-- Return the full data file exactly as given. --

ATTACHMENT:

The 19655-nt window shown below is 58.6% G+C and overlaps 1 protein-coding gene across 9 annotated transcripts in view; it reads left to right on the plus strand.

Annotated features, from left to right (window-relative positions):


The 19655-nt window shown below is 58.6% G+C and overlaps 1 protein-coding gene across 9 annotated transcripts in view; it reads left to right on the plus strand.

Annotated features, from left to right (window-relative positions):